The Big T.N.T. Show was the follow up the next year. The producers did a wise movie of hiring Phil Spector to put the music together. Phil was still a musical genius at that point and not a convicted killer. Things start off right with Ray Charles belting out “What’d I Say.” The Lovin’ Spoonful rock the autoharp with “Do You Believe in Magic.” Bo Diddley brings his beat on “Hey Bo Diddley” and “Bo Diddley.” Joan Baez gets Phil to join her on the piano for “You’ve Lost That Loving Feeling.” The Byrds go folk rock with “Turn! Turn! Turn! (To Everything There Is a Season)” and “Mr. Tambourine Man.” Donovan gets trippy. The Ike & Tina Turner Revue shut things down with their dynamic sound and moves. Conducting the orchestra is David McCallum of Man From U.N.C.L.E and NCIS. Be sure to spot Frank Zappa in the crowd. The film wasn’t a hit when released. Why? The roster is impressive, but not quite as explosive as T.A.M.I.. Also the concert was record a month before it was released so there was little time to build a buzz. Both movies are essential viewing for fans of rock and roll that knew this music would last longer than Doo-wop.

The video is 1.85:1 anamorphic for both films. Since both were shot on a video system before being captured on 35mm film, there’s a bit softness to image. The audio is DTS-HD Master Audio 2.0 mono for both films. Things sound good for the times. The music is performed live.

Audio Commentary with Director Steve Binder has him discuss everything that went into putting on the T.A.M.I. Show. He would go on to director Elvis’ comeback special. and Music Historian Don Waller is a must listen from any number of standpoints, including the technical data on the shoot as well as fantastic anecdotes about the performers.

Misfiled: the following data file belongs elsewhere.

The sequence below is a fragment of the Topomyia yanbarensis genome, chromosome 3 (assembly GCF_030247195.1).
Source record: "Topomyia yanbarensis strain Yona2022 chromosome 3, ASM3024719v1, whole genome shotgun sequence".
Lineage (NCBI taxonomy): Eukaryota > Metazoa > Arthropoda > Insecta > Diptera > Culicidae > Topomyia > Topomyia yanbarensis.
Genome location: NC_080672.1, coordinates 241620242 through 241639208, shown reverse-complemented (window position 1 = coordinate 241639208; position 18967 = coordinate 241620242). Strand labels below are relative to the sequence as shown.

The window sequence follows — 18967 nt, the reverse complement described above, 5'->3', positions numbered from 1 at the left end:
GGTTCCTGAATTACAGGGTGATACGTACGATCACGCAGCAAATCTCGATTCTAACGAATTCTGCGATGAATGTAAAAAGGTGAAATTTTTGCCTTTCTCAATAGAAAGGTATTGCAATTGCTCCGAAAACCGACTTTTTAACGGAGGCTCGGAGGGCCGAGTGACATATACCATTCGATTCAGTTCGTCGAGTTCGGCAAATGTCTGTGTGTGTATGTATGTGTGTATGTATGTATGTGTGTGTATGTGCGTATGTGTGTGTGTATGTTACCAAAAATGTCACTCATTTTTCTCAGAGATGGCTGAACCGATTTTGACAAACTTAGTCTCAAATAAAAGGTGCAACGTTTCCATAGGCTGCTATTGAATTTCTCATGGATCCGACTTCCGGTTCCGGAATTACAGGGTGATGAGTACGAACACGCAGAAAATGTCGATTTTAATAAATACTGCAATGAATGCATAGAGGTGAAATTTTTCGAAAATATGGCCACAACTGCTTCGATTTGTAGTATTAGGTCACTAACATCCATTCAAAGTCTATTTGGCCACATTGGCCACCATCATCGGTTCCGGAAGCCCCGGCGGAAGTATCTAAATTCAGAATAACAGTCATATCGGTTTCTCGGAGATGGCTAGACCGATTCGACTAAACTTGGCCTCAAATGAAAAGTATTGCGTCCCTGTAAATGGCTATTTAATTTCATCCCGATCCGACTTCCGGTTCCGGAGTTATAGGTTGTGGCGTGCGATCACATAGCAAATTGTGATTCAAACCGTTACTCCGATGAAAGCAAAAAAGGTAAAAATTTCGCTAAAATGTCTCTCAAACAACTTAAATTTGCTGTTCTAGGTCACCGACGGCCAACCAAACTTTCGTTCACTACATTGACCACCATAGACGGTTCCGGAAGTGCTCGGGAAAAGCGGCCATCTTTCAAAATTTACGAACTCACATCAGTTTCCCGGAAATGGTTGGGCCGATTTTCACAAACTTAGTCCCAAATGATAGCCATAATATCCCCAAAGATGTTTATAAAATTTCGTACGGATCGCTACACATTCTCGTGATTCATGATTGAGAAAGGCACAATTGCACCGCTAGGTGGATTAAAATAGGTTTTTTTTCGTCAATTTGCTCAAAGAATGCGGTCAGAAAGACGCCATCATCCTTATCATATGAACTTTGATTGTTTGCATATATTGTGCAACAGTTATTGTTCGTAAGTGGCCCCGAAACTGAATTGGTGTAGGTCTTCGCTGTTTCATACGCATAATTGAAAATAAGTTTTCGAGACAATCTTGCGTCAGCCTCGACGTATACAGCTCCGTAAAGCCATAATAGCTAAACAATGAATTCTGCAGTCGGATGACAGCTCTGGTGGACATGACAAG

Interview with Director Steve Binder (12:36) gets into his general career as well as his relationship with Bill Sargent and involvement with this production.

Original T.A.M.I. Show Radio Spots are four clips that got to kids to see their favorite groups.

Original Trailer (3:38) gets you pumped up for the show.

Trailers from Hell (4:13) has John Landis talk about the movie which is great since he was in the audience.

Interviews (27:11) catches up with performers for T.N.T.including Petula Clark, John Sebastian and Henry Diltz.

The Big T.N.T. Show – An Eclectic Mix (8:26) has Clark, Sebastian and Diltz discuss the various musical genres that took part in the evening..

Trailer (3:02) lets the T.N.T. go boom.

Shout! Factory presents T.A.M.I. Show / The Big TNT Show: Collector’s Edition. Starring: James Brown, Mick Jagger, Brian Wilson and Tina Turner. Boxset Contents: 2 Movies on 2 Blu-ray discs. Rated: Unrated. Released: December 2, 2016.